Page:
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    March 4, 2011

    Book Groups! Have you discussed The Immortal Life? What’s the issue that got you talking the most? Share your story.


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    If your book group is reading The Immortal Life of Henrietta Lacks, we’d like to hear about it. Tell us about your experiences with the book—both as a group and as individual readers. What surprised you about it? What was most unexpected? What parts of Henrietta’s story stayed with you the longest? What topics did your group spend the most time discussing? Was there any controversy? Do you have any suggestions for other book groups? Do have any questions you’d like to ask the author that aren’t already answered on her FAQ page?

    Here are some posts other book groups have made about The Immortal Life of Henrietta Lacks. Please add your thoughts in the comments thread below. If you’d like to submit a video testimonial, email us at lisa@rebeccaskloot.com.

    “We read and thoroughly enjoyed learning about the remarkable contribution this woman has made to our collective scientific advancement. At the end of our book discussion this week, we passed the hat. It is disgraceful that Mrs. Lacks’ family is so impoverished while others are making million from her tissue cells. We hope the next generation of Lackses fares better than her children. Kudos to Rebecca Skloot for telling this extraordinary story to the world.” – The Rhode Island Book Club

    “I am a stay-at-home mom in a book club with other stay-at-home moms, and The Immortal Life of Henrietta Lacks was this month’s book selection. I will admit, I was more than a bit leery about reading a nonfiction/science book for “fun” but within the first chapter all those nerves were put at ease. You are an amazing author with the ability to make very difficult subject matter not at all hard to read about. I laughed, I cried, I was shocked – but most importantly, I was educated. Educated on the concept of cells (which sadly I had not retained from my old biology classes) on the history of the woman who gave our world the HeLa cell – even if the ethics of it are still in question. Thank you for sharing her story with us. I can not wait to sit with the other ladies in my book club and discuss this amazing book!” – Tara A. Bissett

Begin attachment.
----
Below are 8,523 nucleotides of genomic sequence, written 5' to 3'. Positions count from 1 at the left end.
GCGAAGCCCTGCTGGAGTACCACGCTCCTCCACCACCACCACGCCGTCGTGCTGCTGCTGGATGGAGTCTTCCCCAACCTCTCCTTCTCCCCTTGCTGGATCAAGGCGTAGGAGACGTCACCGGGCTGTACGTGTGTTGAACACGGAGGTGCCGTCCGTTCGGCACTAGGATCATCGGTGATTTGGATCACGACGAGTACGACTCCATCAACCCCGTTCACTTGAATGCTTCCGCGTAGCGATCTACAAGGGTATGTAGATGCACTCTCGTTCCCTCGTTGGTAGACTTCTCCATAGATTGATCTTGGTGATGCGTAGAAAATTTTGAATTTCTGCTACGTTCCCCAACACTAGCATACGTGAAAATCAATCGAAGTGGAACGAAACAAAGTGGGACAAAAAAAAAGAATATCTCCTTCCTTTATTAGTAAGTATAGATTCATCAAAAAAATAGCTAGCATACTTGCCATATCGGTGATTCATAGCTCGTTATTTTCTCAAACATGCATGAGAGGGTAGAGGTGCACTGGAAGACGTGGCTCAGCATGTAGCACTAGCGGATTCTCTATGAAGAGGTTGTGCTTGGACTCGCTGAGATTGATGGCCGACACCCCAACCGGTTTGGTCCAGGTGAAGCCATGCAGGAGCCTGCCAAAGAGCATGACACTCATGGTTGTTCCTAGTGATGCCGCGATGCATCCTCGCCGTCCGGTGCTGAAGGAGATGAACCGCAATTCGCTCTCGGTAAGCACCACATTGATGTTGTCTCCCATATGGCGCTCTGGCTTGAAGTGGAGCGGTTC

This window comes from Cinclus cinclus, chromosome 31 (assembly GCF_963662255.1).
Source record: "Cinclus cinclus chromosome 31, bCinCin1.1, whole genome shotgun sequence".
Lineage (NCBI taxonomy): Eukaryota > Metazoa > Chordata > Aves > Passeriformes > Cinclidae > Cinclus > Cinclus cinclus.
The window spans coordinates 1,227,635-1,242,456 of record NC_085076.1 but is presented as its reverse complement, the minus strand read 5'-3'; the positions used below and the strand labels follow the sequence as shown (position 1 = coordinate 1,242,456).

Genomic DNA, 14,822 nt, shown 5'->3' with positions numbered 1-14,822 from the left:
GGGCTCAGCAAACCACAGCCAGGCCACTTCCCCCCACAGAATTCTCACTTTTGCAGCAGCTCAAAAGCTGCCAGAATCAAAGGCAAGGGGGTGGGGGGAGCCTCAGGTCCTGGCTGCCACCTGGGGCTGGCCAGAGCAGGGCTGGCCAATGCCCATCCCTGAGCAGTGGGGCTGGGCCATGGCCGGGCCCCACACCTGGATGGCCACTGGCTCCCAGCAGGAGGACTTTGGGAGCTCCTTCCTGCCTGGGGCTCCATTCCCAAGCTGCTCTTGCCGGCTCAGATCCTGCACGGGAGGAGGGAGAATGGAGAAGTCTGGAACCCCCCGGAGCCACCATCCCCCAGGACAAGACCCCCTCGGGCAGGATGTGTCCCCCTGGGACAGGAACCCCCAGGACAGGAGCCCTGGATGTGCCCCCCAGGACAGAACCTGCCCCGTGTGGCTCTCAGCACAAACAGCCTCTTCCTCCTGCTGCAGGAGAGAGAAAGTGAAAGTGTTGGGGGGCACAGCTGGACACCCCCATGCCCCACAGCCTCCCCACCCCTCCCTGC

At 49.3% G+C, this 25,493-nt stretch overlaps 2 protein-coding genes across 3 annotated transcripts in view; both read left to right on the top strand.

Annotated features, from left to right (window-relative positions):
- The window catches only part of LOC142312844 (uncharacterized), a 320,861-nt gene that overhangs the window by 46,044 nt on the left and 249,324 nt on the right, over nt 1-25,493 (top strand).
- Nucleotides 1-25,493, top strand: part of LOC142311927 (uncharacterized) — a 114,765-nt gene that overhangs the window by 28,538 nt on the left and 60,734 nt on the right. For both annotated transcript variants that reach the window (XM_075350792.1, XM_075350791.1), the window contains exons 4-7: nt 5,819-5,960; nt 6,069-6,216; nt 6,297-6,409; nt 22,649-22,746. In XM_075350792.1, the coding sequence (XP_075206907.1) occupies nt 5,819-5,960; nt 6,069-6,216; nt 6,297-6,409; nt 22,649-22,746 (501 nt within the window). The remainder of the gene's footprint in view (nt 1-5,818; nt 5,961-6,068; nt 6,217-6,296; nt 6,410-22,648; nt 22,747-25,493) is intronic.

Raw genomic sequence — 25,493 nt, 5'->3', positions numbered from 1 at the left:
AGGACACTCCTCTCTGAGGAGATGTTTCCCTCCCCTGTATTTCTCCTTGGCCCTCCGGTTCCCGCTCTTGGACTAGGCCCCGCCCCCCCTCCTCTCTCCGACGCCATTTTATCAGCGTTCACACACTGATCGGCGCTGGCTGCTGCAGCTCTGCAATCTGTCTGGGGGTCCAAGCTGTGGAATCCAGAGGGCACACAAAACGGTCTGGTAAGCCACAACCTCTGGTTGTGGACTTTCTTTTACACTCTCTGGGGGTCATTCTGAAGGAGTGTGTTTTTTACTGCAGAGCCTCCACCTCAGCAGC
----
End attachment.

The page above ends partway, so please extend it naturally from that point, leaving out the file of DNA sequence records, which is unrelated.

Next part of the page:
52 Responses to “Book Groups! Have you discussed The Immortal Life? What’s the issue that got you talking the most? Share your story.”

    1. Hello my name is Alexis Joyner and I am a microbiologist major at Western Illinois University. I read The Immortal Life of Henrietta Lacks my sophomore year at my community college in my English course. The book was very interesting to me. Overall the information and facts of the book were just amazing, but the part that caught my attention was when an entire building was contaminated by the HeLa cells. An ENTIRE scientific building! The scientist thought that there were normal cells growing in those dishes, when really they were growing HeLa cells all over again. I also like the section of the book when they spoke about doctors committing unethical crimes on black patients because the black patients did not have any medical knowledge when they entered the clinics/ hospitals. In a way this is the reason why most black patients do not trust going to doctors for treatment and medicine. After reading this book, I searched for an actual documentary. This book shows how much African Americans have contributed to science and medicine (even without their knowledge). This book also led me to other medical books that connected African Americans to science and research.
      I really enjoyed the book!

      Alexis Joyner

    2. Jeanine Pattison says:

      Hello. My name is Jeanine and I work as a Library Tech at a high school in Melbourne, Australia. Recently I read and was blown away by The Immortal Life by Henrietta Lacks. However, as I was reading it I kept thinking of a wonderful Biology teacher at our school. I urged him to read the book. He did…here is his review. (With apologies, I could never be so eloquent. My hope is that Rebecca Skloot one day reads this.)

      SMC book club review, by Jack Pearce
      I open my review with a vote of thanks to Jeanine from the PCL library. She chose this book for me. What insight she has, for this book skewered me in the heart: a direct hit.
      At university I saw and used “HeLa” cells. They were a famous and reliable cell culture line. I remember being told that they had been donated by an American woman “Helen Lane”. I assumed that she was white, middle class and that she had donated the cells willingly and knowingly to help the world of science. This book set me straight. I feel strangely connected to the HeLa story and I feel somehow guilty.
      Microscopes. Slides. Cells. All these things were tools in trade for me – and now I have to come to terms with the humanity of the person behind the HeLa tissue culture.